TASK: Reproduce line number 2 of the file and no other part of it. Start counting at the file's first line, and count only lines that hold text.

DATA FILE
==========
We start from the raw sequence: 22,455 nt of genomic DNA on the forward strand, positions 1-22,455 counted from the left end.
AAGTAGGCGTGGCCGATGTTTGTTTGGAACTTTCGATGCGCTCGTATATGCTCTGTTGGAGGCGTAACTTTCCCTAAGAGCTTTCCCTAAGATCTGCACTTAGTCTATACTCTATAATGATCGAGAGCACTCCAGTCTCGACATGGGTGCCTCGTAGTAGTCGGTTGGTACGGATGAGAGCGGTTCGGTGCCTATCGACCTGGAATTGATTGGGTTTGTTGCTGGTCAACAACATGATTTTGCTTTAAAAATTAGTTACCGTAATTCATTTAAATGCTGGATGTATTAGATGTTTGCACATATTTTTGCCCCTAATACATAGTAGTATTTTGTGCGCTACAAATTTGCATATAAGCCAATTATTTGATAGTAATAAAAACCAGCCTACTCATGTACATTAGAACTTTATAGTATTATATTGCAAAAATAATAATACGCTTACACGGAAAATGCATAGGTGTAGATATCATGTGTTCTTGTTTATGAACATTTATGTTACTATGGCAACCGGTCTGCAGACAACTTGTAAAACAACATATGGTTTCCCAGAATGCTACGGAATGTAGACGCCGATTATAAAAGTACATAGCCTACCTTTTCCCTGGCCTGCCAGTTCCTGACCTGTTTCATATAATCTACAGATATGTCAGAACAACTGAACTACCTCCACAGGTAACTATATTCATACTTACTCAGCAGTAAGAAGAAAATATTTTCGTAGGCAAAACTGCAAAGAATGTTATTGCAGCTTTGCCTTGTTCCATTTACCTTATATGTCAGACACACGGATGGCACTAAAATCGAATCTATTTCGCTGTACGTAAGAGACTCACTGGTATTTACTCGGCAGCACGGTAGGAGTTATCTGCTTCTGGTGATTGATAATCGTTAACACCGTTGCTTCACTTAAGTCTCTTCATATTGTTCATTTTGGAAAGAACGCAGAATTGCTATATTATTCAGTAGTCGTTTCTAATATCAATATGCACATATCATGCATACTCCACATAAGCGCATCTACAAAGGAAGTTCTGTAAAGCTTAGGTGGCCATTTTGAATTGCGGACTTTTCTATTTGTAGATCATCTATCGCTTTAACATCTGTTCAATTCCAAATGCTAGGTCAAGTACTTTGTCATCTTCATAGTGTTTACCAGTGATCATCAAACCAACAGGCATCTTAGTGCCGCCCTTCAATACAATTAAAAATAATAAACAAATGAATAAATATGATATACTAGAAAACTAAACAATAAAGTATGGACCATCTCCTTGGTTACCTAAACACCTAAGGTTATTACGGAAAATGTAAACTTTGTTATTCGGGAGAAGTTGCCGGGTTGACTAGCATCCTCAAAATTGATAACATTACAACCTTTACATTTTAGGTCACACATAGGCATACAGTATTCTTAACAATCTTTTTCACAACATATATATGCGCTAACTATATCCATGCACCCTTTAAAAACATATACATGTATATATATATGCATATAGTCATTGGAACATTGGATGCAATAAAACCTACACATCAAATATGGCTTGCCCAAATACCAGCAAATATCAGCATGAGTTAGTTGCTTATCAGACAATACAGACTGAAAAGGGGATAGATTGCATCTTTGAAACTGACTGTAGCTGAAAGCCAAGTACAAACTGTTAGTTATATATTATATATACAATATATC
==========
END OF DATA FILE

AAGTAGGCGTGGCCGATGTTTGTTTGGAACTTTCGATGCGCTCGTATATGCTCTGTTGGAGGCGTAACTTTCCCTAAGAGCTTTCCCTAAGATCTGCACTTAGTCTATACTCTATAATGATCGAGAGCACTCCAGTCTCGACATGGGTGCCTCGTAGTAGTCGGTTGGTACGGATGAGAGCGGTTCGGTGCCTATCGACCTGGAATTGATTGGGTTTGTTGCTGGTCAACAACATGATTTTGCTTTAAAAATTAGTTACCGTAATTCATTTAAATGCTGGATGTATTAGATGTTTGCACATATTTTTGCCCCTAATACATAGTAGTATTTTGTGCGCTACAAATTTGCATATAAGCCAATTATTTGATAGTAATAAAAACCAGCCTACTCATGTACATTAGAACTTTATAGTATTATATTGCAAAAATAATAATACGCTTACACGGAAAATGCATAGGTGTAGATATCATGTGTTCTTGTTTATGAACATTTATGTTACTATGGCAACCGGTCTGCAGACAACTTGTAAAACAACATATGGTTTCCCAGAATGCTACGGAATGTAGACGCCGATTATAAAAGTACATAGCCTACCTTTTCCCTGGCCTGCCAGTTCCTGACCTGTTTCATATAATCTACAGATATGTCAGAACAACTGAACTACCTCCACAGGTAACTATATTCATACTTACTCAGCAGTAAGAAGAAAATATTTTCGTAGGCAAAACTGCAAAGAATGTTATTGCAGCTTTGCCTTGTTCCATTTACCTTATATGTCAGACACACGGATGGCACTAAAATCGAATCTATTTCGCTGTACGTAAGAGACTCACTGGTATTTACTCGGCAGCACGGTAGGAGTTATCTGCTTCTGGTGATTGATAATCGTTAACACCGTTGCTTCACTTAAGTCTCTTCATATTGTTCATTTTGGAAAGAACGCAGAATTGCTATATTATTCAGTAGTCGTTTCTAATATCAATATGCACATATCATGCATACTCCACATAAGCGCATCTACAAAGGAAGTTCTGTAAAGCTTAGGTGGCCATTTTGAATTGCGGACTTTTCTATTTGTAGATCATCTATCGCTTTAACATCTGTTCAATTCCAAATGCTAGGTCAAGTACTTTGTCATCTTCATAGTGTTTACCAGTGATCATCAAACCAACAGGCATCTTAGTGCCGCCCTTCAATACAATTAAAAATAATAAACAAATGAATAAATATGATATACTAGAAAACTAAACAATAAAGTATGGACCATCTCCTTGGTTACCTAAACACCTAAGGTTATTACGGAAAATGTAAACTTTGTTATTCGGGAGAAGTTGCCGGGTTGACTAGCATCCTCAAAATTGATAACATTACAACCTTTACATTTTAGGTCACACATAGGCATACAGTATTCTTAACAATCTTTTTCACAACATATATATGCGCTAACTATATCCATGCACCCTTTAAAAACATATACATGTATATATATATGCATATAGTCATTGGAACATTGGATGCAATAAAACCTACACATCAAATATGGCTTGCCCAAATACCAGCAAATATCAGCATGAGTTAGTTGCTTATCAGACAATACAGACTGAAAAGGGGATAGATTGCATCTTTGAAACTGACTGTAGCTGAAAGCCAAGTACAAACTGTTAGTTATATATTATATATACAATATATC